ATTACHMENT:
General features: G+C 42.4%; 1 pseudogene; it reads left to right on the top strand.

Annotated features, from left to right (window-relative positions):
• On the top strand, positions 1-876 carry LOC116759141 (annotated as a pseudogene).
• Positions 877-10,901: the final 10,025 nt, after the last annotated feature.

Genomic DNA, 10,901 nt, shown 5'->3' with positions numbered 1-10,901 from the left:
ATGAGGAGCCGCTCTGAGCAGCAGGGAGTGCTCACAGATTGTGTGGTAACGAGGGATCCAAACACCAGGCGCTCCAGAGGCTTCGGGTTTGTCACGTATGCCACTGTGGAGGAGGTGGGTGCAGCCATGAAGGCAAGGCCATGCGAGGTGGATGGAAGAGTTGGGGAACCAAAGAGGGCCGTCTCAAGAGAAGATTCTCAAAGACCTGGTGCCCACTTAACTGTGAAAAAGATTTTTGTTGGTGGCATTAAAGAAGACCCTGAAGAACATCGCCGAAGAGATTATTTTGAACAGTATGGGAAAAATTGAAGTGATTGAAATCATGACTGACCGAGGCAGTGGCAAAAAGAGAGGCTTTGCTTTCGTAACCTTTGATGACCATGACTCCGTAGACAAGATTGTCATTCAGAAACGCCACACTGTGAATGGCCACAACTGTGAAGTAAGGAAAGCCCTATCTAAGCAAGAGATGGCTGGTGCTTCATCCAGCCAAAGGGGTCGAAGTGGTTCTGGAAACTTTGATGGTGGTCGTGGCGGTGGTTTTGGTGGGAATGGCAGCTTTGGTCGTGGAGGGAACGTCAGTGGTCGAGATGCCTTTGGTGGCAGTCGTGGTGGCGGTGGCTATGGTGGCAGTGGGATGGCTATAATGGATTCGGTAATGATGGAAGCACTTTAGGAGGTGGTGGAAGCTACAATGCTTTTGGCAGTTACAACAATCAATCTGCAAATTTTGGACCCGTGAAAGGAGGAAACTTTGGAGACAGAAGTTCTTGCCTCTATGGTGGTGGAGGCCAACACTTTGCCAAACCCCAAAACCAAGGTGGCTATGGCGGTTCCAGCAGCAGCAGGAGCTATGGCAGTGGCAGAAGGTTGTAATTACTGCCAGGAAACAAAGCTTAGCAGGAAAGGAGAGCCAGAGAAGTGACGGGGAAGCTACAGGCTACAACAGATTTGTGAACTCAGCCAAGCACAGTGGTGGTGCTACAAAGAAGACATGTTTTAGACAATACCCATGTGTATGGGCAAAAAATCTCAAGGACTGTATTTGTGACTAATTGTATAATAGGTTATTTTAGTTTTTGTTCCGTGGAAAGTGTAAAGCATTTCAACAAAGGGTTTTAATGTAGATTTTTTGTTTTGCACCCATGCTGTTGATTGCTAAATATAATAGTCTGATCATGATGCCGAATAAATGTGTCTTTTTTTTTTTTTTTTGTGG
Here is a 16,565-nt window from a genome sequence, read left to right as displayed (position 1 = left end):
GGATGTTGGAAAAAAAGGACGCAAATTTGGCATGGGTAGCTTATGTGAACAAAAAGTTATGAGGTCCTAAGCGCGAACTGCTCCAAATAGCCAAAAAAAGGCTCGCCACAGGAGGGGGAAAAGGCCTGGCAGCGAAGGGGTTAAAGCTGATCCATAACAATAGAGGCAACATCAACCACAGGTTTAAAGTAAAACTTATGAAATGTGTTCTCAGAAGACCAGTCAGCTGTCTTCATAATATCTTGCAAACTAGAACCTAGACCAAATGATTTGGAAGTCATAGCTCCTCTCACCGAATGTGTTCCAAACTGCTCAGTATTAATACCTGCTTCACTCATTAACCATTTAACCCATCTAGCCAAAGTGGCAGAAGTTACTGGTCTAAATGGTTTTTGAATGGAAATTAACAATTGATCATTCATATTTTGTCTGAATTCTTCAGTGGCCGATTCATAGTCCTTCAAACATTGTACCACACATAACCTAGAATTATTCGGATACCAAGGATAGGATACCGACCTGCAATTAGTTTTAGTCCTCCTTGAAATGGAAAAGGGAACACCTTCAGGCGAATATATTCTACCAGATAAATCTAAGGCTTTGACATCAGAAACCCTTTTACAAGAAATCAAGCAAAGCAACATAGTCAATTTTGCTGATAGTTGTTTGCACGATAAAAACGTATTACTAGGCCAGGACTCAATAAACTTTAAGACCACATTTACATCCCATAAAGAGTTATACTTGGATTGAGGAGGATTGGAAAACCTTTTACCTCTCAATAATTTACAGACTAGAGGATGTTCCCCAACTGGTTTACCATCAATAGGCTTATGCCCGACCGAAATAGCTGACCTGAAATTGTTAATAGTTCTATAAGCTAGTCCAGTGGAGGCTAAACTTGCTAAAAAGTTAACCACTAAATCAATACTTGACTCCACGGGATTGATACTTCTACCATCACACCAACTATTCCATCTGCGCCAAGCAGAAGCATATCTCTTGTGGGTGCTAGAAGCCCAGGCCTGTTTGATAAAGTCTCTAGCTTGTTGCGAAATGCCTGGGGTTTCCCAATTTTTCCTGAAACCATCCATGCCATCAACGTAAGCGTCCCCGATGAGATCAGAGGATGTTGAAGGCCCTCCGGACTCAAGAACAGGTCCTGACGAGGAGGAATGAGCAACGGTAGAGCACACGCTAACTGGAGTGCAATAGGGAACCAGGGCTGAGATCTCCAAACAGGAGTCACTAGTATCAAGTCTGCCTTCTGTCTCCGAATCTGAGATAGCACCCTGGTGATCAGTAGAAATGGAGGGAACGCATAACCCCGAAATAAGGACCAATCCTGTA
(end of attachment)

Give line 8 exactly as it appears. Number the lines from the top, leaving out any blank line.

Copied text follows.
GGATGTTGGAAAAAAAGGACGCAAATTTGGCATGGGTAGCTTATGTGAACAAAAAGTTATGAGGTCCTAAGCGCGAACTGCTCCAAATAGCCAAAAAAAGGCTCGCCACAGGAGGGGGAAAAGGCCTGGCAGCGAAGGGGTTAAAGCTGATCCATAACAATAGAGGCAACATCAACCACAGGTTTAAAGTAAAACTTATGAAATGTGTTCTCAGAAGACCAGTCAGCTGTCTTCATAATATCTTGCAAACTAGAACCTAGACCAAATGATTTGGAAGTCATAGCTCCTCTCACCGAATGTGTTCCAAACTGCTCAGTATTAATACCTGCTTCACTCATTAACCATTTAACCCATCTAGCCAAAGTGGCAGAAGTTACTGGTCTAAATGGTTTTTGAATGGAAATTAACAATTGATCATTCATATTTTGTCTGAATTCTTCAGTGGCCGATTCATAGTCCTTCAAACATTGTACCACACATAACCTAGAATTATTCGGATACCAAGGATAGGATACCGACCTGCAATTAGTTTTAGTCCTCCTTGAAATGGAAAAGGGAACACCTTCAGGCGAATATATTCTACCAGATAAATCTAAGGCTTTGACATCAGAAACCCTTTTACAAGAAATCAAGCAAAGCAACATAGTCAATTTTGCTGATAGTTGTTTGCACGATAAAAACGTATTACTAGGCCAGGACTCAATAAACTTTAAGACCACATTTACATCCCATAAAGAGTTATACTTGGATTGAGGAGGATTGGAAAACCTTTTACCTCTCAATAATTTACAGACTAGAGGATGTTCCCCAACTGGTTTACCATCAATAGGCTTATGCCCGACCGAAATAGCTGACCTGAAATTGTTAATAGTTCTATAAGCTAGTCCAGTGGAGGCTAAACTTGCTAAAAAGTTAACCACTAAATCAATACTTGACTCCACGGGATTGATACTTCTACCATCACACCAACTATTCCATCTGCGCCAAGCAGAAGCATATCTCTTGTGGGTGCTAGAAGCCCAGGCCTGTTTGATAAAGTCTCTAGCTTGTTGCGAAATGCCTGGGGTTTCCCAATTTTTCCTGAAACCATCCATGCCATCAACGTAAGCGTCCCCGATGAGATCAGAGGATGTTGAAGGCCCTCCGGACTCAAGAACAGGTCCTGACGAGGAGGAATGAGCAACGGTAGAGCACACGCTAACTGGAGTGCAATAGGGAACCAGGGCTGAGATCTCCAAACAGGAGTCACTAGTATCAAGTCTGCCTTCTGTCTCCGAATCTGAGATAGCACCCTGGTGATCAGTAGAAATGGAGGGAACGCATAACCCCGAAATAAGGACCAATCCTGTA